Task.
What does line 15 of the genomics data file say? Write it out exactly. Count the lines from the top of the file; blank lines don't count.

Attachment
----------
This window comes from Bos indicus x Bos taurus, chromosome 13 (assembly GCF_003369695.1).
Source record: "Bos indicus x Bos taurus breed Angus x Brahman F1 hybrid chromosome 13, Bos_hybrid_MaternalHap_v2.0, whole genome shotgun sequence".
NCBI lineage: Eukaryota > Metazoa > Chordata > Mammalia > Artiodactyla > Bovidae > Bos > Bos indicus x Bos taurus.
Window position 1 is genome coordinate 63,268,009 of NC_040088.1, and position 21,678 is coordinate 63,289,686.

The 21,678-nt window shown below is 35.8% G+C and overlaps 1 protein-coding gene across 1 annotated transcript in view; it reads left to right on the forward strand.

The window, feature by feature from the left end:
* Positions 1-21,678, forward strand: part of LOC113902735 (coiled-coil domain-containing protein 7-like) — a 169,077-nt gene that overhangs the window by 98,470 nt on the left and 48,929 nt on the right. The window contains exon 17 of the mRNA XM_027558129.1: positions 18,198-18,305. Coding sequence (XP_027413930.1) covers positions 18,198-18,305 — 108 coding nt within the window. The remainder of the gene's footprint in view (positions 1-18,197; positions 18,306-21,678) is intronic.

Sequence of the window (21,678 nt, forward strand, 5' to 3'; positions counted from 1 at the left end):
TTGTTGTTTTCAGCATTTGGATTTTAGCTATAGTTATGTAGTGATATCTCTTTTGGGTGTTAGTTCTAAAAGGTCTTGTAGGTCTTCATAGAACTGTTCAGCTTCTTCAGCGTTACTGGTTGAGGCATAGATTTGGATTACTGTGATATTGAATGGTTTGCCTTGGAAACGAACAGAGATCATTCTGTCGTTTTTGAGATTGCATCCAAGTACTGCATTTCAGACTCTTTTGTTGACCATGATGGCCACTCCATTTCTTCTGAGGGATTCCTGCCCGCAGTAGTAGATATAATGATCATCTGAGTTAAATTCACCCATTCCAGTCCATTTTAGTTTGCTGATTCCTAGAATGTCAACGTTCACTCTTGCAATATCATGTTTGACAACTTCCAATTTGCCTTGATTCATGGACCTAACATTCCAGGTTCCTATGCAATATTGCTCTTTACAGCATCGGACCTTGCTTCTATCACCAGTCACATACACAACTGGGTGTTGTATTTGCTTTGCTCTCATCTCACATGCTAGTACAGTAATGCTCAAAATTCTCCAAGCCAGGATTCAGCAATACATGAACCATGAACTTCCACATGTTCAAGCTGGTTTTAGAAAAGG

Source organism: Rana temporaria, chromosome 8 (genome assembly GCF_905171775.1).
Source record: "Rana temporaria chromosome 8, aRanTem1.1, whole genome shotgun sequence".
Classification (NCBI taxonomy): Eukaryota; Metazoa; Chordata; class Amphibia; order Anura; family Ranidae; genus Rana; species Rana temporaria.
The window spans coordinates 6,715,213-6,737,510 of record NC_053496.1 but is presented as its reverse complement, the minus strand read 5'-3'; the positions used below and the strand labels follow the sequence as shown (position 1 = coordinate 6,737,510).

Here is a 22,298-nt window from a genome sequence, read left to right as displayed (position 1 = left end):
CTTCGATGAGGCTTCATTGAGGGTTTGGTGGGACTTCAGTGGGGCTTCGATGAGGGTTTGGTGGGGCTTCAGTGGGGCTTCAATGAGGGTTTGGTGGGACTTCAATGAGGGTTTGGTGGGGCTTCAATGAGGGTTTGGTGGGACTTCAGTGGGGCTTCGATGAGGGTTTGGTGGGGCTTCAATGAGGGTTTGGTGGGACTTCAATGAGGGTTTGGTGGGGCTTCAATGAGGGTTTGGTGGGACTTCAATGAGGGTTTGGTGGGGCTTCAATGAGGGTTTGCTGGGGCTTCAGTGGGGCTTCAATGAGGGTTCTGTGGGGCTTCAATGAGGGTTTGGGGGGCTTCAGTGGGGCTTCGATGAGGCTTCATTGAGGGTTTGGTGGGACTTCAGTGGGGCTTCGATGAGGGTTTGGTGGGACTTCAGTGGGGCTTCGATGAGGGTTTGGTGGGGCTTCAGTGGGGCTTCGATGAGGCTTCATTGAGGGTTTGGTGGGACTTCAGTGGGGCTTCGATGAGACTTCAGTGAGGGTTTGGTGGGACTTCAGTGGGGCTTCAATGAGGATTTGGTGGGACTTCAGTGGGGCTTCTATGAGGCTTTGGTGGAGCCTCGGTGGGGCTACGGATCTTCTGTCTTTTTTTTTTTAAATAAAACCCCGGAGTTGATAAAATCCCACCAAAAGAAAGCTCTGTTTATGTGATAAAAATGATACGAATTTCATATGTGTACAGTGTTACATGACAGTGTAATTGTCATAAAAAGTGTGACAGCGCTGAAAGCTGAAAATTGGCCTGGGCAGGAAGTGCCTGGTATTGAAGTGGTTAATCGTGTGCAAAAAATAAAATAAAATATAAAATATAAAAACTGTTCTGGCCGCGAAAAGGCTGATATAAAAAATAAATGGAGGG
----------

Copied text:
CTTCGATGAGGCTTCATTGAGGGTTTGGTGGGACTTCAGTGGGGCTTCGATGAGGGTTTGGTGGGGCTTCAGTGGGGCTTCAATGAGGGTTTGGTGGGACTTCAATGAGGGTTTGGTGGGGCTTCAATGAGGGTTTGGTGGGACTTCAGTGGGGCTTCGATGAGGGTTTGGTGGGGCTTCAATGAGGGTTTGGTGGGACTTCAATGAGGGTTTGGTGGGGCTTCAATGAGGGTTTGGTGGGACTTCAATGAGGGTTTGGTGGGGCTTCAATGAGGGTTTGCTGGGGCTTCAGTGGGGCTTCAATGAGGGTTCTGTGGGGCTTCAATGAGGGTTTGGGGGGCTTCAGTGGGGCTTCGATGAGGCTTCATTGAGGGTTTGGTGGGACTTCAGTGGGGCTTCGATGAGGGTTTGGTGGGACTTCAGTGGGGCTTCGATGAGGGTTTGGTGGGGCTTCAGTGGGGCTTCGATGAGGCTTCATTGAGGGTTTGGTGGGACTTCAGTGGGGCTTCGATGAGACTTCAGTGAGGGTTTGGTGGGACTTCAGTGGGGCTTCAATGAGGATTTGGTGGGACTTCAGTGGGGCTTCTATGAGGCTTTGGTGGAGCCTCGGTGGGGCTACGGATCTTCTGTCTTTTTTTTTTTAAATAAAACCCCGGAGTTGATAAAATCCCACCAAAAGAAAGCTCTGTTTATGTGATAAAAATGATACGAATTTCATATGTGTACAGTGTTACATGACAGTGTAATTGTCATAAAAAGTGTGACAGCGCTGAAAGCTGAAAATTGGCCTGGGCAGGAAGTGCCTGGTATTGAAGTGGTTAATCGTGTGCAAAAAATAAAATAAAATATAAAATATAAAAACTGTTCTGGCCGCGAAAAGGCTGATATAAAAAATAAATGGAGGG